Rooney:                Describe 'community' or define 'community' as you're using it, I guess.

 

Interviewer:           Community-based activism. There are local organizations located within Bushwick run by local residents who have been dealing with issues of landlords trying to displace them to charge market-rate rents in apartments. Many of the issues that these long-term residents have been dealing with are ones that artists are also dealing with. What are your thoughts on that? How can artists become more actively involved in that struggle to help address their needs in regards to affordable housing, a right to be able to afford to live and work where …

 

Rooney:                That's a huge thing, living and working in a space. I think there's two kinds of rents we're talking about. We're talking about studio space which is, frankly, probably just as expensive per square-foot as residential space at this point. Is there really a difference? I think there's a lot of scenarios that artists have to make for themselves living and working in the same space, having two separate spaces, not having a space at all. What can artists do?

 

Interviewer:           Another way to phrase it, do you think that there's a way to merge the needs of all these cultural, distinct populations in Bushwick that would allow artists to live and work and create local jobs in Bushwick? Do you believe that there may be opportunity for collaboration there? If so, as an artist, would you ever get actively involved in such efforts?

 

Rooney:                Absolutely. I think that one place that artists can really use their capacity … and this is the other thing. I think that artists aren't needed the way that other jobs are needed. I think they're needed in this incredibly underlying way for society. If you immediately take out an artist, you're not going to see acute effect of it the way you would see it if you took out a doctor or a teacher or something that has a direct effect on something.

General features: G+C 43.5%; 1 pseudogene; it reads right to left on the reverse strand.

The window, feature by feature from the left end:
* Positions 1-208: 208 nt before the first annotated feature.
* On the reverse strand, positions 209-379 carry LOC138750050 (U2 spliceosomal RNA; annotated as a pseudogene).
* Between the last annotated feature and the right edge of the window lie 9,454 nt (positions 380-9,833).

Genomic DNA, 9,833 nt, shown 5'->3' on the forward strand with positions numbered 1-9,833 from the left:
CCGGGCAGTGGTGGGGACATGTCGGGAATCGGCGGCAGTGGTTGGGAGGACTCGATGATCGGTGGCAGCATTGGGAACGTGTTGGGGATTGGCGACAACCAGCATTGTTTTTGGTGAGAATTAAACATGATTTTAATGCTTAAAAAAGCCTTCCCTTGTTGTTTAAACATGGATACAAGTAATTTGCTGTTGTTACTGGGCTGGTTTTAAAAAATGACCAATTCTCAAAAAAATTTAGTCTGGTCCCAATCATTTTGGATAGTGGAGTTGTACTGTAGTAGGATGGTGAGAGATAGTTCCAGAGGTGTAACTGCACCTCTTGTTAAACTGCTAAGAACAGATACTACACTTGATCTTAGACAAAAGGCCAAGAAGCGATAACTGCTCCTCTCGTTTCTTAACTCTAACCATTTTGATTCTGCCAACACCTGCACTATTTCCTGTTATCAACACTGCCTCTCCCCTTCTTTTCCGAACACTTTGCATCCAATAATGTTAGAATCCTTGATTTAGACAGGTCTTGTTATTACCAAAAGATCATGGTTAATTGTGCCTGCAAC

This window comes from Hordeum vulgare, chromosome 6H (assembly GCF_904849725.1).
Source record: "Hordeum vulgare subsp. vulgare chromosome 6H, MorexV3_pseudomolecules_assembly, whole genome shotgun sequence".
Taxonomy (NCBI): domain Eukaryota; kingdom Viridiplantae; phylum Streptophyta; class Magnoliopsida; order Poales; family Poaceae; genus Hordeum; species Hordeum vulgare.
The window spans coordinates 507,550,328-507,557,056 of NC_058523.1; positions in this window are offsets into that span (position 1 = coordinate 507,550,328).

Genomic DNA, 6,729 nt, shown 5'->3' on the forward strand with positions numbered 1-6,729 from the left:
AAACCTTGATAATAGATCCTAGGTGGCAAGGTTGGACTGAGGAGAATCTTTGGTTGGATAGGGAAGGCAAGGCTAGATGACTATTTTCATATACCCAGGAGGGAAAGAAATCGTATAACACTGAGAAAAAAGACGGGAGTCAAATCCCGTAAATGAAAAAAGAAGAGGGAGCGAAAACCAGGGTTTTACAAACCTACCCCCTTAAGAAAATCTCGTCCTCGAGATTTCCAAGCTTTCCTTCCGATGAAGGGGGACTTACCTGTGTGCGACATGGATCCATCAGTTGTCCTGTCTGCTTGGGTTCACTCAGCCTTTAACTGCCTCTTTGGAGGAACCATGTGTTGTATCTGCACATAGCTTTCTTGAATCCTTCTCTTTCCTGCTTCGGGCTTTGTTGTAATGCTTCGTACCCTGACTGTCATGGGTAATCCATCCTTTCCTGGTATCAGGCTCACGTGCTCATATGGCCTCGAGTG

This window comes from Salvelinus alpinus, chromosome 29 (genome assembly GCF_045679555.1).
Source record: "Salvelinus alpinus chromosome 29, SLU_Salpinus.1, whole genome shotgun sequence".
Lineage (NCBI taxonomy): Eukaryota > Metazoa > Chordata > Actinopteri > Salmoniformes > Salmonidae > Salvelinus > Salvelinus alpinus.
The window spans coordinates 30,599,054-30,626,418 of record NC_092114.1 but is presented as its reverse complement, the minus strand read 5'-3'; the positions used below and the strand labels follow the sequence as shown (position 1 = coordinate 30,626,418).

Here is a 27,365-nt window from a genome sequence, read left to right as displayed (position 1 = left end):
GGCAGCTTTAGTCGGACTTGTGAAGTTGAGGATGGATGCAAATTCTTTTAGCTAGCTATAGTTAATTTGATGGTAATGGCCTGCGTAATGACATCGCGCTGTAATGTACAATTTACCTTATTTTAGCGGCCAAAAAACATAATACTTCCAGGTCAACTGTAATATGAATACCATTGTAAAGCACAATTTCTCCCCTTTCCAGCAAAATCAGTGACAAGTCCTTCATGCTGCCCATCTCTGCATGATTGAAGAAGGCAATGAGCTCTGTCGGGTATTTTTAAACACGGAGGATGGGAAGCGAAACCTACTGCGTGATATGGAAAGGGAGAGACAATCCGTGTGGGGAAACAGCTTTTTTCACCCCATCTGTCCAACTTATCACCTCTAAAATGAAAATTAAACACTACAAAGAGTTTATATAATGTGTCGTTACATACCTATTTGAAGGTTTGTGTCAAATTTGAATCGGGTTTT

If you took out artists and you looked at the long-term effect on how that affects culture, how that affects community, how that affects just the way of life, living, you would see the effect on a grand scale if you took out the arts. I think what potentially employable places need to see is what value do artists, as a collective body, have? I think teaching is a really huge place that that produces.

 

I think it's not like an artist selling himself at a job he doesn't really want to do. It's, in a lot of ways, related to your practice, I would imagine. Teaching is like a form of art in itself. I think the engagement with a community is incredibly creative. It's calling from all the same types of skills that you are using in the studio practice. I think there needs to be more positions where there's a call for artists. I didn't really word that very well. I guess, education.

 

Interviewer:           You mentioned the mailbox project you had set up for Apalachawick. What else would you like to accomplish during your time here at Apalachawick as an artist?